Studies show that high doses of folic acid can mask a deficiency in vitamin B12 . The problem particularly affects older people who cannot easily absorb vitamin B12 from food.

Functional drinks

Anyone who buys drinks that are fortified with the vitamin combination ACE – provitamin A and vitamins C and E – should be critical. The added amounts of vitamins often exceed the daily dose recommended by nutritionists several times over.

The excess of vitamins C and E is not a cause for concern. It becomes problematic with provitamin A , beta-carotene. Because artificial beta-carotene is suspected of promoting bone fractures and increasing the risk of lung cancer in smokers. Some studies confirm this connection, others could not prove it.

Energy drinks have dubious benefits

The demand for energy drinks is great. The advertised stimulating effect of the drinks is questionable. The caffeine content often corresponds to that of a cup of coffee and the other invigorating ingredients are substances that the body also produces, such as taurine. The benefits and risks of energy drinks have not yet been researched in scientific studies.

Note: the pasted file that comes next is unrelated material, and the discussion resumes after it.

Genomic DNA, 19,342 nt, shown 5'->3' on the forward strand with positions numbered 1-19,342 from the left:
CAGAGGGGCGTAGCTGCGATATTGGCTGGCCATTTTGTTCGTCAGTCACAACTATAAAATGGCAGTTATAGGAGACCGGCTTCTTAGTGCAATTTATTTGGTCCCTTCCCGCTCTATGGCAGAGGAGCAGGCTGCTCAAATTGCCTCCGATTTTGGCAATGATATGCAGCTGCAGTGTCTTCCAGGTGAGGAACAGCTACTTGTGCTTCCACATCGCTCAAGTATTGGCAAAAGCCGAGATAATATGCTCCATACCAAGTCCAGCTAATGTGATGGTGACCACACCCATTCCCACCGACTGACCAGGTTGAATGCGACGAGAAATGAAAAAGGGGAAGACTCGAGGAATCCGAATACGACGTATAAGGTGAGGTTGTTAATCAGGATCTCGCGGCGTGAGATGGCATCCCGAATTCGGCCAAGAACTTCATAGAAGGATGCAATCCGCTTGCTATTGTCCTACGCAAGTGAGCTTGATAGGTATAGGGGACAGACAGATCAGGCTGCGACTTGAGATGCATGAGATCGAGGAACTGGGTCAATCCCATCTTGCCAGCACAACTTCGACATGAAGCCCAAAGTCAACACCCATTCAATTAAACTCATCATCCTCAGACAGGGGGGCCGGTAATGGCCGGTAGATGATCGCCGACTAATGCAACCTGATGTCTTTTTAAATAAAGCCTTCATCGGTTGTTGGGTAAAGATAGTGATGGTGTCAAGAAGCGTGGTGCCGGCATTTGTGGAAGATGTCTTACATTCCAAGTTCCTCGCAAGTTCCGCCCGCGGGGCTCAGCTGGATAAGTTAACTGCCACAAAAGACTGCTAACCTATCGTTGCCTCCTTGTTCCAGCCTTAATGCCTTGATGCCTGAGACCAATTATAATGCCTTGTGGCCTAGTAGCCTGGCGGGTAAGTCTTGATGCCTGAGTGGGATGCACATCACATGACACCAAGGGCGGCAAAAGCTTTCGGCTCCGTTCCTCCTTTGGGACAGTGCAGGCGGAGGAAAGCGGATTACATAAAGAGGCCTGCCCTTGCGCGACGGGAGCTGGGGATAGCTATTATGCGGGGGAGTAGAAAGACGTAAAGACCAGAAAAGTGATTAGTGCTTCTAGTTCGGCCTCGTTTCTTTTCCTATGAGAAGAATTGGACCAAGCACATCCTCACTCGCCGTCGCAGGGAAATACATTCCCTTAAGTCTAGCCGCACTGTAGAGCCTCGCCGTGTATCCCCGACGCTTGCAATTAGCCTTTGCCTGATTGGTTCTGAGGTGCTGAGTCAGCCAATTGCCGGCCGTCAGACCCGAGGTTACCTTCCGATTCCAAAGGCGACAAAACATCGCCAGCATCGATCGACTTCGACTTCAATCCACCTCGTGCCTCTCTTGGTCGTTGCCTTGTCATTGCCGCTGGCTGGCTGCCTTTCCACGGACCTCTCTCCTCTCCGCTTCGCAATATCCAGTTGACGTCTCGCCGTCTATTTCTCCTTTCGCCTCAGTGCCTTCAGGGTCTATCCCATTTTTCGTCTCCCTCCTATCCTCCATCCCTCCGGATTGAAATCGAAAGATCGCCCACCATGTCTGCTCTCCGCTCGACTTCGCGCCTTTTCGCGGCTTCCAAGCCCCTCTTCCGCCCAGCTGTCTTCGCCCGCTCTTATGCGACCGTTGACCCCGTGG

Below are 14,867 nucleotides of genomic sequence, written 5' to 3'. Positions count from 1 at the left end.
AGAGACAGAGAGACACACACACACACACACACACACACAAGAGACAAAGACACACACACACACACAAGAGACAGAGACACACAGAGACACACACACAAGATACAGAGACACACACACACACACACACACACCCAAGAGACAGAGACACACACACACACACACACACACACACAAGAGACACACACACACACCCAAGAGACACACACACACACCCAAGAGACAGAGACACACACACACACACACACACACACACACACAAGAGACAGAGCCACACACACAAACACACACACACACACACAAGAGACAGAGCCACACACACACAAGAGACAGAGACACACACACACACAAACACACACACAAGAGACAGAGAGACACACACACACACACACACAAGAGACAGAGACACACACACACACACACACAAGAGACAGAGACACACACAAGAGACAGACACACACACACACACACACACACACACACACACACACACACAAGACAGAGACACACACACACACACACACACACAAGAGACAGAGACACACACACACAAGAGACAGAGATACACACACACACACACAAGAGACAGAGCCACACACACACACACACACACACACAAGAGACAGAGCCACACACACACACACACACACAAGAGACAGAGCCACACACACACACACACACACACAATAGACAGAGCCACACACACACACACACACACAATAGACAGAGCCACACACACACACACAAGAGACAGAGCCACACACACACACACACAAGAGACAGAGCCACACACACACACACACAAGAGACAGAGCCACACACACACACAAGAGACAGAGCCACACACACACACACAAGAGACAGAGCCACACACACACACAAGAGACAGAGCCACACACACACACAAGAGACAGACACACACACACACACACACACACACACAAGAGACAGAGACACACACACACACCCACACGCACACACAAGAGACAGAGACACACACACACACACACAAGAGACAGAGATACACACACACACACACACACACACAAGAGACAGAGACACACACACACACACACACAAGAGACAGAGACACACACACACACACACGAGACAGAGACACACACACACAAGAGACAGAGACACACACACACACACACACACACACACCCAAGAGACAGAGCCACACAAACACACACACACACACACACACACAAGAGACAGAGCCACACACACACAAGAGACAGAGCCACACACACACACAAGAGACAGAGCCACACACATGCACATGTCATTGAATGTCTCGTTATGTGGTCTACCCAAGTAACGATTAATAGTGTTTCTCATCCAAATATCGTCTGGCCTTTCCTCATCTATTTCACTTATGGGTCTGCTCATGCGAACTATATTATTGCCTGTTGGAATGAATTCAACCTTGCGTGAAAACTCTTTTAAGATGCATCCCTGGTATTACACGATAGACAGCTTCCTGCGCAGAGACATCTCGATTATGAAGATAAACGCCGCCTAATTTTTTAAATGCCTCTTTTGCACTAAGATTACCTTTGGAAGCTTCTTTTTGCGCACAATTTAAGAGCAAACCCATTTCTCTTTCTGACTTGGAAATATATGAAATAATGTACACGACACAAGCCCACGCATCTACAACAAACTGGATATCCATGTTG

The Federal Institute for Risk Assessment warns of possible dangers. For those who drink alcohol in addition to the energy drinks, the mixture can be health-critical: Coffee and alcohol mutually reinforce their effects.

Guarana drinks contain a lot of caffeine, plus theobromine from cocoa beans and theophylline, obtained from the leaves of the tea bush – all substances have a stimulating effect. When children drink guarana, they can become temporarily cranky and nervous, perhaps even anxious.